I started coughing up blood every day last October. It began as just an annoying dry cough right after I’d slightly choked on a wasabi-slathered dumpling. I was sure my little culinary mishap had caused some kind of inflammation that led to bronchitis, and, having no insurance, I tried to just tough it out even as regular fevers accompanied the problem. The knifing pains that grew worse in my lower abdomen and back were just a result of the strain the cough was putting on my muscles, I kept telling myself.
Finally, after three weeks of wishing this would clear up on its own, I went to Urgent Care on Nov 1 and was swiftly diagnosed with testicular cancer that had spread to my liver and lungs. The doctor was quick to reassure me that this type of cancer is very treatable with an extremely high survival rate, and I drove home accepting the completed puzzle whose little pieces I’d been ignoring since long before that bitch of a cough set in.
I spent the next few days discovering my luck was so much better than I’d realized, getting insurance through Covered California (Thanks Obama!) and persuading the fine people who work for San Diego County to expedite my coverage so I wouldn’t have to wait till the New Year to start treatment. Turns out their timing was excellent as my left leg started feeling like it had a 30-pound weight strapped to it when I walked, then quickly became sore, swollen, purplish, and barely able to get me around the house.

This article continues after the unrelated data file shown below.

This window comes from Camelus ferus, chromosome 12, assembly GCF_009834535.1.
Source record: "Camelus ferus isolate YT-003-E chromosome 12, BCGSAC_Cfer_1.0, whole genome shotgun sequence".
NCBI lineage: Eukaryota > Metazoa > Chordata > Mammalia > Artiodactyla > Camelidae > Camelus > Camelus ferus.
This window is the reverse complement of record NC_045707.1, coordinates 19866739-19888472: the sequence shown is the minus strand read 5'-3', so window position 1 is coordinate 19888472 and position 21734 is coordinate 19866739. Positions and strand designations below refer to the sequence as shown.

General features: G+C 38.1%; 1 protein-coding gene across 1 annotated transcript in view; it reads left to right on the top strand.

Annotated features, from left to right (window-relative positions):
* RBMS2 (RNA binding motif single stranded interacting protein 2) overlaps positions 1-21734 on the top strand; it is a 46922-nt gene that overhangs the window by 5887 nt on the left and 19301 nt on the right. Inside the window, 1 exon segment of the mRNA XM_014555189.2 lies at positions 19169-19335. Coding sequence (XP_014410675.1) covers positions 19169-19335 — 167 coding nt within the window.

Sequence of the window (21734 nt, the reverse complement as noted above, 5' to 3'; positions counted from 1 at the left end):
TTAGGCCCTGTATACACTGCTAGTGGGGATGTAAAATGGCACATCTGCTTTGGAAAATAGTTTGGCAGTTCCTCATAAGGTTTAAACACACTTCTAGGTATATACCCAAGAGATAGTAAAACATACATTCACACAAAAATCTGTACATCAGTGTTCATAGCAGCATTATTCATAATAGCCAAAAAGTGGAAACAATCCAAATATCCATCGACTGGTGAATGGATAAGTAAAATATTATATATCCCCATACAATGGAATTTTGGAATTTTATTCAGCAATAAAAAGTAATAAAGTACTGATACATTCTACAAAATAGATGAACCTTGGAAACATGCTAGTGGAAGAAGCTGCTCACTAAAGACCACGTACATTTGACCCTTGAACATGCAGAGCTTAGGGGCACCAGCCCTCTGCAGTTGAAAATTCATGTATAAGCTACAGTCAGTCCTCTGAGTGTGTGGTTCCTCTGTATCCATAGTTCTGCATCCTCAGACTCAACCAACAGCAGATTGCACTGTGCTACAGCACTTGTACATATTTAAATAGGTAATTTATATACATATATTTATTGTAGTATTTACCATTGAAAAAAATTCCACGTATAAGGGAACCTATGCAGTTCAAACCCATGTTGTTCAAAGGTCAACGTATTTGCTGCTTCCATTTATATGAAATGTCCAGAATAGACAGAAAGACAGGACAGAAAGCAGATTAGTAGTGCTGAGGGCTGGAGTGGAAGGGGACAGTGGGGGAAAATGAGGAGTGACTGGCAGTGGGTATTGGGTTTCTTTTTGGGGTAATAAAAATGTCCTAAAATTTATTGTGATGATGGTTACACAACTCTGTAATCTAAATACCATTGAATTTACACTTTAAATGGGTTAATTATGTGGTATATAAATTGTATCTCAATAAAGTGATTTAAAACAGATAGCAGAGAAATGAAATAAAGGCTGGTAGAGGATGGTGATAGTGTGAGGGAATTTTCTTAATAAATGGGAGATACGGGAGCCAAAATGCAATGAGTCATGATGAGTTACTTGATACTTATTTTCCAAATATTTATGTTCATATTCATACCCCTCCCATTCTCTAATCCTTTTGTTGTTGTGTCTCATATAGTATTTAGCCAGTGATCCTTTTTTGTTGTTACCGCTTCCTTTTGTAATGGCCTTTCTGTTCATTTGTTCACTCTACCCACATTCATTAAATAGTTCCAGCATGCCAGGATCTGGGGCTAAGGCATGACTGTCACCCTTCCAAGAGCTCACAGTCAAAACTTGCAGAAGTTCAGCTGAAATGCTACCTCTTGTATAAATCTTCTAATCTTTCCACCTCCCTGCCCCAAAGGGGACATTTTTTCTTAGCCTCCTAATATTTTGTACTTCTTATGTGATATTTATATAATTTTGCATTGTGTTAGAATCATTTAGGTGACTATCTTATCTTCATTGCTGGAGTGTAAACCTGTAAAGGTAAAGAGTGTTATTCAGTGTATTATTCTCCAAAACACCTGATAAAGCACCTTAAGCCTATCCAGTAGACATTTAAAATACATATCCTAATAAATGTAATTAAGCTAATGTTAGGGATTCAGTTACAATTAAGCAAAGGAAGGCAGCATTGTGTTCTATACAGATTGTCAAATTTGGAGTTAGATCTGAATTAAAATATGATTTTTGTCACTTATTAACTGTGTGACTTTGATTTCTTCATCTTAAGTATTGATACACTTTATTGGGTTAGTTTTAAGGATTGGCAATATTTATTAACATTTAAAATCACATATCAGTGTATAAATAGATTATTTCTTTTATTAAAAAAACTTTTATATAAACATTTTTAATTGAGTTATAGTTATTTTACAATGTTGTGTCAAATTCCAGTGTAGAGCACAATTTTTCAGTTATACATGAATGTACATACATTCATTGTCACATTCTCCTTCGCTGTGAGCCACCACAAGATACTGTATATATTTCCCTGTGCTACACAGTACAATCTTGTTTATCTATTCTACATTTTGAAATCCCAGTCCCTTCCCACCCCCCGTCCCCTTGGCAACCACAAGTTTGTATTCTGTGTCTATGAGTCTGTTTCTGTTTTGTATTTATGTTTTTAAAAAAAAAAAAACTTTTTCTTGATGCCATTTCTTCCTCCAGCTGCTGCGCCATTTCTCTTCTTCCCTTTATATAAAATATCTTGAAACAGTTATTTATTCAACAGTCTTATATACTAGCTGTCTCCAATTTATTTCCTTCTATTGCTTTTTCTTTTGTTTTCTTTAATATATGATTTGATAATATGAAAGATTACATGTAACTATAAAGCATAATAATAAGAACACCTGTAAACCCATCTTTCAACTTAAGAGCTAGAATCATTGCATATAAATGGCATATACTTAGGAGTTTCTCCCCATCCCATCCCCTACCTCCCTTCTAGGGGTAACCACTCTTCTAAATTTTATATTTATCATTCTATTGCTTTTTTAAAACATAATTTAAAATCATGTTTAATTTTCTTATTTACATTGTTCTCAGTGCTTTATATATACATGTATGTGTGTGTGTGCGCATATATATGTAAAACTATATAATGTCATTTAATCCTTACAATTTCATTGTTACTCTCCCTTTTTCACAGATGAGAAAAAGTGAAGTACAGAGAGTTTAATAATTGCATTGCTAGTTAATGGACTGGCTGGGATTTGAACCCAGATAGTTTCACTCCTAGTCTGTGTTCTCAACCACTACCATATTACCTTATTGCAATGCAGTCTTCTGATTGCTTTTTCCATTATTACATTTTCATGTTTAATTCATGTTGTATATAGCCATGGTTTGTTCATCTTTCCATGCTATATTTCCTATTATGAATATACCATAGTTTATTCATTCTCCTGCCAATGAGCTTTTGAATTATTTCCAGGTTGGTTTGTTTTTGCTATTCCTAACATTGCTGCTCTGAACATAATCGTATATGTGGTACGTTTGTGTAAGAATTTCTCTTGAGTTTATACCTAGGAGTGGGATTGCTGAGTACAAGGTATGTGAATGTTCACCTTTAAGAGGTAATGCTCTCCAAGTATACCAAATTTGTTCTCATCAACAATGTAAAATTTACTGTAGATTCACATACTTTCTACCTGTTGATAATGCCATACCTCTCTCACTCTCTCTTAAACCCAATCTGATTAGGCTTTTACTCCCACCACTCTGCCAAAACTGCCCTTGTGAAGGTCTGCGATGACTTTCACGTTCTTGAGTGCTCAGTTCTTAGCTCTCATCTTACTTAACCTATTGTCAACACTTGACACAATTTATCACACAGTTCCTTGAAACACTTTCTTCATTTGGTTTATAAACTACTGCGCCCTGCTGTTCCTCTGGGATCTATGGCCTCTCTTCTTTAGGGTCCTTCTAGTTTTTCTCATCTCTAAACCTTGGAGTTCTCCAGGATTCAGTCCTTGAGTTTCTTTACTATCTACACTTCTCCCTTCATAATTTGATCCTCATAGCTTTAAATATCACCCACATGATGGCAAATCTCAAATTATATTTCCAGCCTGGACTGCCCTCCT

One week after my diagnosis, I was finally able to see the oncologist I’d been referred to, who breezed through our consultation and sent me for an ultrasound that revealed the cancer had caused a major blood clot extending through my leg into my abdomen. The oncologist didn’t feel like talking about it afterward, but he left some cute pills at the front desk.
Anyway, while seeing few alternatives to weeks of waiting for this or that scan before treatment could begin thanks to this
fuckduster fellow, I was again super fortunate to be seen by a urologist who took all of two minutes to assess my situation and tell me, “You need to be in the hospital right now, Asshole.” To which I replied, “All right, Clammy Hands.”
He called his connections at the adjacent ER, where I was promptly admitted and hospitalized for six days. The staff at Scripps Memorial Encinitas were wonderful, and during a week when I would have otherwise been twiddling my thumbs waiting for one minor step toward treatment, they wasted no time knocking out every barrier between me and the lifesaving care I needed. An MRI showed that my brain was clear of tumors, and other procedures found that the blood clot had traveled through my heart and set up shop in my lungs with the cancer. I ditched that first oncologist and went with the team at cCare whose expertise AND compassion are abundantly clear. The hospital administered my first week of chemo, and it was way easier to tolerate than I’d anticipated.